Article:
Gadgy explains duties at town’s famous festival

Morpeth Gadgy Alex Swailes during his talk to Morpeth Rotary Club members.
Morpeth Gadgy Alex Swailes during his talk to Morpeth Rotary Club members.

Morpeth Rotary Club

THE current Morpeth Gadgy, Alex Swailes, was dressed in full regalia and carried his staff of office as he explained his amazing story to Morpeth Rotary Club members.

The staff was made by Karva Woodcraft at Stobswood and he keeps it in his wardrobe. The costume, including the coat and waistcoat made by his wife Anne, is that of a town bailiff of the 1300s.

George Green was the first Gadgy, from 1982 to 1997. He was twice Mayor of Morpeth.

Alan LeChard, a silversmith, presented the staff’s decorative silver shield with the Morpeth Coat of Arms to the Northumbrian Gathering in 1989.

Mr Swailes is the second Morpeth Gadgy and is a Rotary member, as were Mr Green and Mr LeChard.

The most important annual duty of the Gadgy is to open the Morpeth Gathering by proclaiming from the Town Hall steps, but Mr Swailes insisted he is not a town crier.

The Gathering always starts with a grand cavalcade of 20 to 30 musicians, Punch and Judy, jugglers and stories being told in dialect. It used to include horses but they are no longer allowed ‘for health and safety reasons’.

It marks the return to Morpeth of Lord Greystoke with the remains of his troops after defeat by the Scots at the battle of Otterburn. Lord Greystoke, Ron Forster this year, receives the ancient scroll and then the festivities start.

The whole history of the Morpeth Gathering and the gobbie little man who is the Gadgy is told in a poem by Janet Brown of Ulgham.

The Morpeth Clock Tower has two little gadgies on the top but one of them, Clarence, can come down and walk around Morpeth.

His mate, Cuddy, stays on the tower.

It happens on the weekend after Easter so look up during the Gathering and you will see that the one on the left is missing.

Mr Swailes explained that ‘gadgy’ was one of a number of words from North India brought by travellers in the 1100s. Gypsies and travellers were not allowed to move around during the last war and so their words became more established locally.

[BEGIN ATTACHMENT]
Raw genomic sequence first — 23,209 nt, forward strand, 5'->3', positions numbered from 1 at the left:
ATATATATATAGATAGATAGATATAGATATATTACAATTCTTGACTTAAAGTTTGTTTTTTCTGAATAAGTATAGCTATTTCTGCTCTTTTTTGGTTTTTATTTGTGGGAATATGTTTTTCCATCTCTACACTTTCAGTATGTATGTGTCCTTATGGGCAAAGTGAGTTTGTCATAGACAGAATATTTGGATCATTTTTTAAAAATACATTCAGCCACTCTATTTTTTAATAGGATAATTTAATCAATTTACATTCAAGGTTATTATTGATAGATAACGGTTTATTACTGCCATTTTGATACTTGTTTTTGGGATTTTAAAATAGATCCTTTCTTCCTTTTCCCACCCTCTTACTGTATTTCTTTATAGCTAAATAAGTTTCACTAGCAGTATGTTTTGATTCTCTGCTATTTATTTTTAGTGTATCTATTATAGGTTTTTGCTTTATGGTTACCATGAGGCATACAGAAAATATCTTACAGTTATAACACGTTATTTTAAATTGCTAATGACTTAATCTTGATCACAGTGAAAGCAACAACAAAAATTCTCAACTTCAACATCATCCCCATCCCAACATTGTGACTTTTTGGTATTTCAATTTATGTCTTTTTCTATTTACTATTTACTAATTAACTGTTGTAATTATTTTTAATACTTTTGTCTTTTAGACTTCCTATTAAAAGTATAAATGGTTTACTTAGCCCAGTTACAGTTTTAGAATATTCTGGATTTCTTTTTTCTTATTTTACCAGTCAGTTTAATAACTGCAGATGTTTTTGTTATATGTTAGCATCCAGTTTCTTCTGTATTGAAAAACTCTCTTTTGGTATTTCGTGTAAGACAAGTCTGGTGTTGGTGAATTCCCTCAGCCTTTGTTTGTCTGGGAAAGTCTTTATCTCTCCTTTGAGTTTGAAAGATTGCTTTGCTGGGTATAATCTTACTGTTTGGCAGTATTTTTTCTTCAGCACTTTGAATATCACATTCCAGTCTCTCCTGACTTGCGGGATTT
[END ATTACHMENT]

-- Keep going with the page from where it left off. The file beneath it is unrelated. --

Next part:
The Morpeth Gathering was founded by Roland Bibby in the 1960s and Mr Swailes has been to 46 of them.

It always starts with a peal of bells from Morpeth Clock Tower and the roads are closed for a full hour.

At one time, at the end of the ceremony, the Gadgy went home.

Now there is full involvement in the whole of the event with judging, concerts and cup presentations.

Many other interesting and enjoyable duties happen from year to year. He was asked to help judge the national town criers’ competition when it was held in Alnwick.

One cry had to be what his town was like and another was: ‘Where in the world should I drink my Alnwick Rum?’

He judged it by crowd reaction and asked for and was given a copy of the winning cry.

A few years ago he was asked to create a Geordie welcome for the Morpeth Gathering and perform it for a film crew.

It was the famous one he still uses, starting with: “Howay in hinny, loosen yer galluses and we’ll raise the hippin on a muckle fliggerition.”

When the crowds were waiting for Joanna Lumley to open Sanderson Arcade, he was asked to fill a 20-minute spot and entertained them all. He has had a fiddle tune written for him by Roy Hugman.

Now Mr Swailes has had his hip replacement, he should easily manage to get back on his tower. It had been getting a bit of a problem.

He has been involved with a number of other organisations over the years, including the Morpeth Operatic Society and Northumberland National Park as a volunteer warden, and he was awarded an MBE for dedicated service to the community in 2005.